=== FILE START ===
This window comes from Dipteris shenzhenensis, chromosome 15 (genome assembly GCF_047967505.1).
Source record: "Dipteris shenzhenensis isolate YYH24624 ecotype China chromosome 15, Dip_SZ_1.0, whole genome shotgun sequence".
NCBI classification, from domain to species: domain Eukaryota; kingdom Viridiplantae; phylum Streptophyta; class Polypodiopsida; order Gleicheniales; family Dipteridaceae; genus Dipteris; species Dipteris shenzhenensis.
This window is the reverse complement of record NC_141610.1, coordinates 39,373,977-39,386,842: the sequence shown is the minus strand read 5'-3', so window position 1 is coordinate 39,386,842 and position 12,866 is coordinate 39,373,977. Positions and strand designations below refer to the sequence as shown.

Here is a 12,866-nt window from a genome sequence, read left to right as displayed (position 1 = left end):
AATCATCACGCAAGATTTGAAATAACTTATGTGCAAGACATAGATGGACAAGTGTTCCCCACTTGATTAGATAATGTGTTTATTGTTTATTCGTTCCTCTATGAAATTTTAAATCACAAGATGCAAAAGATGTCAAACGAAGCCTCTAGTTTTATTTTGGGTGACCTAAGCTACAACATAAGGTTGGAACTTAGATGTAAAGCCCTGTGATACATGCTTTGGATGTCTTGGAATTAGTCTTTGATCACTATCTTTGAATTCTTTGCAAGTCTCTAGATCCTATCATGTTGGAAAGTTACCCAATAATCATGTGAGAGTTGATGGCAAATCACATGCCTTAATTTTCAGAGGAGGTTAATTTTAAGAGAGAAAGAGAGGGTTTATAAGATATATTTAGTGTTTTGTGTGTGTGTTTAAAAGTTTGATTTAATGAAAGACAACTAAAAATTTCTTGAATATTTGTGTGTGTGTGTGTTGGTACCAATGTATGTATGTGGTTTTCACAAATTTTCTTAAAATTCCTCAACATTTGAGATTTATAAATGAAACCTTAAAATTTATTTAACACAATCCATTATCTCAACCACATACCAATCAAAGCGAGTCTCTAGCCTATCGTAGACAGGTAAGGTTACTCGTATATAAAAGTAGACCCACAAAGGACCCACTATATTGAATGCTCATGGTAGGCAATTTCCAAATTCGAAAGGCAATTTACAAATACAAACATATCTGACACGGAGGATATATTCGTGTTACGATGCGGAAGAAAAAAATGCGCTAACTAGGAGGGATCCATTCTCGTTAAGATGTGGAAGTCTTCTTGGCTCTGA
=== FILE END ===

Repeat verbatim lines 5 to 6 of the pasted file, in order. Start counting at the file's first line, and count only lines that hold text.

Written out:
Here is a 12,866-nt window from a genome sequence, read left to right as displayed (position 1 = left end):
AATCATCACGCAAGATTTGAAATAACTTATGTGCAAGACATAGATGGACAAGTGTTCCCCACTTGATTAGATAATGTGTTTATTGTTTATTCGTTCCTCTATGAAATTTTAAATCACAAGATGCAAAAGATGTCAAACGAAGCCTCTAGTTTTATTTTGGGTGACCTAAGCTACAACATAAGGTTGGAACTTAGATGTAAAGCCCTGTGATACATGCTTTGGATGTCTTGGAATTAGTCTTTGATCACTATCTTTGAATTCTTTGCAAGTCTCTAGATCCTATCATGTTGGAAAGTTACCCAATAATCATGTGAGAGTTGATGGCAAATCACATGCCTTAATTTTCAGAGGAGGTTAATTTTAAGAGAGAAAGAGAGGGTTTATAAGATATATTTAGTGTTTTGTGTGTGTGTTTAAAAGTTTGATTTAATGAAAGACAACTAAAAATTTCTTGAATATTTGTGTGTGTGTGTGTTGGTACCAATGTATGTATGTGGTTTTCACAAATTTTCTTAAAATTCCTCAACATTTGAGATTTATAAATGAAACCTTAAAATTTATTTAACACAATCCATTATCTCAACCACATACCAATCAAAGCGAGTCTCTAGCCTATCGTAGACAGGTAAGGTTACTCGTATATAAAAGTAGACCCACAAAGGACCCACTATATTGAATGCTCATGGTAGGCAATTTCCAAATTCGAAAGGCAATTTACAAATACAAACATATCTGACACGGAGGATATATTCGTGTTACGATGCGGAAGAAAAAAATGCGCTAACTAGGAGGGATCCATTCTCGTTAAGATGTGGAAGTCTTCTTGGCTCTGA